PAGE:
The Maori have a story for how the glacier was formed. The avalanche maiden Hinehukatere, the holder of the greatest job description of all time, fell in love with the mortal Wawe. Hinehukatere climbed the mountains with Wawe, she was much better at it than he was. She raced ahead having a wonderful time until an avalanche struck. It killed Wawe and Hinehukatere was devastated. She cried and cried way up in the mountains. The gods are supposedly a soft touch when it comes to true love. They froze her tears to form the glacier.
Our journey began on grey ice, littered with chunks of rock, scattered with black sand. Small rumbles would be followed by tiny avalanches as the glacier continued it’s gradual march to the sea. It was like a penny-arcade. The weight of the stones slowly building on the edge of a ridge, patiently waiting for the slightest nudge to send everything tumbling over. The ground beneath our feet was constantly moving.
Thick slabs of ice cracked, the deeper I could see the darker the shades of blue became. It was like being on top of a giant Vienetta after someone had taken the first slice. The surface rolled and twisted, the once perfect grey and black rock and sand looked like shattered chocolate. We climbed steps of slush-puppy ice, occasionally stopping to wait as Lauren hacked more stable foothold into the surface with her pick axe.
We stepped over deep crevices, looking down into the endless blue ice below. It was another opportunity for my brain to panic. Do not drop your phone here. It really would be gone forever. I kept a firm grip. We descended into cracks so narrow it became a challenge just to place on foot in front of the other. I reached a hand out for support to find the unwelcoming burn of cold ice crystals. I drew back in surprise. The same thing happened when we crawled through caves and tunnels. The water dripping from the frozen ceiling was numbing. It was easy to forget we were walking on a glacier.
I found myself experiencing the same feelings I usually do when in the shadow of mountains enhanced by the glacier. All around us were the tiny black specs of other tour groups exploring the ice. The glacier is is retreat. Before and after pictures from the last 10 years show just how dramatically the landscape has changed and yet it is still massive. 10,000 years ago it descended as far as the sea. We had walked in a loop in around three hours and had seen only a fraction of the accessible features of the glacier. I wondered how long long it would take to reach those jagged teeth at what appeared to be the summit. Even walking across the width must take a few hours. I wasn’t alone. Every time I spoke to Mum, Dad or Lisa they all had the same look of amazement on their faces, the voices were filled with excitement. Everybody was smiling.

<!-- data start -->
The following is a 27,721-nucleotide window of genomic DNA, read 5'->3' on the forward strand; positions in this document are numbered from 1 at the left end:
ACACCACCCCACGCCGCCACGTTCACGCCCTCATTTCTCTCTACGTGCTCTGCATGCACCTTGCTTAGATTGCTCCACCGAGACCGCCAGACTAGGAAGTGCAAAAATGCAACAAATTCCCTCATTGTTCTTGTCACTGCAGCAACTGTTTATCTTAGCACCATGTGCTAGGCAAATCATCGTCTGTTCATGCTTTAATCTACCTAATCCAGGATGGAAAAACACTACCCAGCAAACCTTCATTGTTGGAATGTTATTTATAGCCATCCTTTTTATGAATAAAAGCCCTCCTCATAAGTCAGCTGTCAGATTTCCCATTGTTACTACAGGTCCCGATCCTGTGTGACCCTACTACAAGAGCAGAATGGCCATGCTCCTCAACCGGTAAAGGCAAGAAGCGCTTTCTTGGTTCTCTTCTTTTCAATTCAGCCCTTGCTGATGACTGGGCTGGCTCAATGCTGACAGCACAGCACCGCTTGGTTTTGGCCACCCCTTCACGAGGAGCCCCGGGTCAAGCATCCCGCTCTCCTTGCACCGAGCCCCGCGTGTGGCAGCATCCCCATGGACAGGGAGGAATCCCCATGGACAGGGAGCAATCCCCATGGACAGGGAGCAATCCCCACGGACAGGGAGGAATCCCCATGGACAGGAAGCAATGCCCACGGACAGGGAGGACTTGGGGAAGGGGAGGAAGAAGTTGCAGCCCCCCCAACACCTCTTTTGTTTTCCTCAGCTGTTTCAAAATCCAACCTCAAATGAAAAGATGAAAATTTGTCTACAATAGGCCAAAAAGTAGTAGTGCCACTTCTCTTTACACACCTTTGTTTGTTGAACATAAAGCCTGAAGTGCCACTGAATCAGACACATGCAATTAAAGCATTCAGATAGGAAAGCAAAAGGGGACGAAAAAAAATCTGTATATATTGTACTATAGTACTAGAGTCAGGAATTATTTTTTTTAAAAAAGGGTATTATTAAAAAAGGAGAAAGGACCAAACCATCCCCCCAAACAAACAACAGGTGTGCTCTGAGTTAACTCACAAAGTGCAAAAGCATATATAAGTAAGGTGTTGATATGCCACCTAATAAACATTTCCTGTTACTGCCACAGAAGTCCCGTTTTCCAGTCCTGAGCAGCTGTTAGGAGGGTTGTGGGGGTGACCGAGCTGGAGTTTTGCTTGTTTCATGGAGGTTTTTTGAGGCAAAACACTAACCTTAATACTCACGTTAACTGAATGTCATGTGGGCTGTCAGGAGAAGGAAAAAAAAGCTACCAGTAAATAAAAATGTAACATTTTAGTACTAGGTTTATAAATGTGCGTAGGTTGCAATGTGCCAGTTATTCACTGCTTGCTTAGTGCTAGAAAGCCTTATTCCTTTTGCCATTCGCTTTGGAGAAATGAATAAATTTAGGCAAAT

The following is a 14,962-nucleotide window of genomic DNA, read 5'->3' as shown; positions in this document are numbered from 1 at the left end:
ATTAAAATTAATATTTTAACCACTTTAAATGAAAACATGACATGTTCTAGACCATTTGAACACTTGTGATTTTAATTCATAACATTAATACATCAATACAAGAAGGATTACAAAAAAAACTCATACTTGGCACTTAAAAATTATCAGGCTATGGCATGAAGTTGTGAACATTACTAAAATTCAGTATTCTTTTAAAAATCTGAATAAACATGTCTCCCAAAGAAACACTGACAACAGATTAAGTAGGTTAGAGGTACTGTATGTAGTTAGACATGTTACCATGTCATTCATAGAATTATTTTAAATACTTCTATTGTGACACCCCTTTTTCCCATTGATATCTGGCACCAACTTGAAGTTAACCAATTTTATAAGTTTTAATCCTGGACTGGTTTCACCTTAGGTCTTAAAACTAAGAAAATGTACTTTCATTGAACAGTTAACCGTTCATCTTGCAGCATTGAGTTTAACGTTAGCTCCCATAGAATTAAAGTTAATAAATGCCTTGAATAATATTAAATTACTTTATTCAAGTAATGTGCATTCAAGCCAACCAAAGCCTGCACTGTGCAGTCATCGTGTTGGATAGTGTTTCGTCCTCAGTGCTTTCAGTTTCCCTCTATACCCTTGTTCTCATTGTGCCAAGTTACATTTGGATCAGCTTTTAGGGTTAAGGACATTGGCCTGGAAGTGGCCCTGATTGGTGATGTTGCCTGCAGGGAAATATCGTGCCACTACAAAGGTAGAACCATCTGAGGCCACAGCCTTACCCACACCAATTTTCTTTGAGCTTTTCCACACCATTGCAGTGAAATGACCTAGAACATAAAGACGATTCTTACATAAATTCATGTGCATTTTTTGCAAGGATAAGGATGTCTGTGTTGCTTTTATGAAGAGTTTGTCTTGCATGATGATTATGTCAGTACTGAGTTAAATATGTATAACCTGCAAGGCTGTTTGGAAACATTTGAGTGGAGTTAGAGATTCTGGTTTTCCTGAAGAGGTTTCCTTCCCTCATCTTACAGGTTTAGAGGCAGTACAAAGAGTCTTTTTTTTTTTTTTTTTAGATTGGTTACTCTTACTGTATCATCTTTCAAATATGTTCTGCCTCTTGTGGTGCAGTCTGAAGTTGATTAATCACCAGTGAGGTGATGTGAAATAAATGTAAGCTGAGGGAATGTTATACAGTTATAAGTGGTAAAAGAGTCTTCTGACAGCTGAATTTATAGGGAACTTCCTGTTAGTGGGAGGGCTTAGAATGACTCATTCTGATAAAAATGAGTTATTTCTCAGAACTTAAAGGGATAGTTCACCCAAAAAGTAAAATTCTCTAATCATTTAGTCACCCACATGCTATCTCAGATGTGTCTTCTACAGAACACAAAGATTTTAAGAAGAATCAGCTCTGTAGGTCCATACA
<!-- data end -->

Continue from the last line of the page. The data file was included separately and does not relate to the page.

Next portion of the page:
It seemed strange to be trekking towards a waterfall. A real one, not frozen. A huge hole under the ice allowed for masses of water to pound into the side of the glacier. With all of the ice around, it’s also easy to forget how hot it can be. Evidence of the melt was all around us. Trickles of water cut gorges and holes. Streams ran into pools where holes no bigger than a pin sucked the water under the ice’s crust. Everything was constantly in motion, ever changing. It was, after all, a frozen river.
We returned to the helicopter and flew back through the valley. The timing was good. I had no complaints about the amount of time we’d spent exploring. At this point I was ready to chalk it up as a good day. There was one final thing left to do. Included in the price of the ice explorer was access to the local thermal baths. After trekking around on the glacier, a nice hot bath is definitey towards the top of the list of good ideas. I realised as I stepped into the warm waters it was only my second bath since I last saw my family.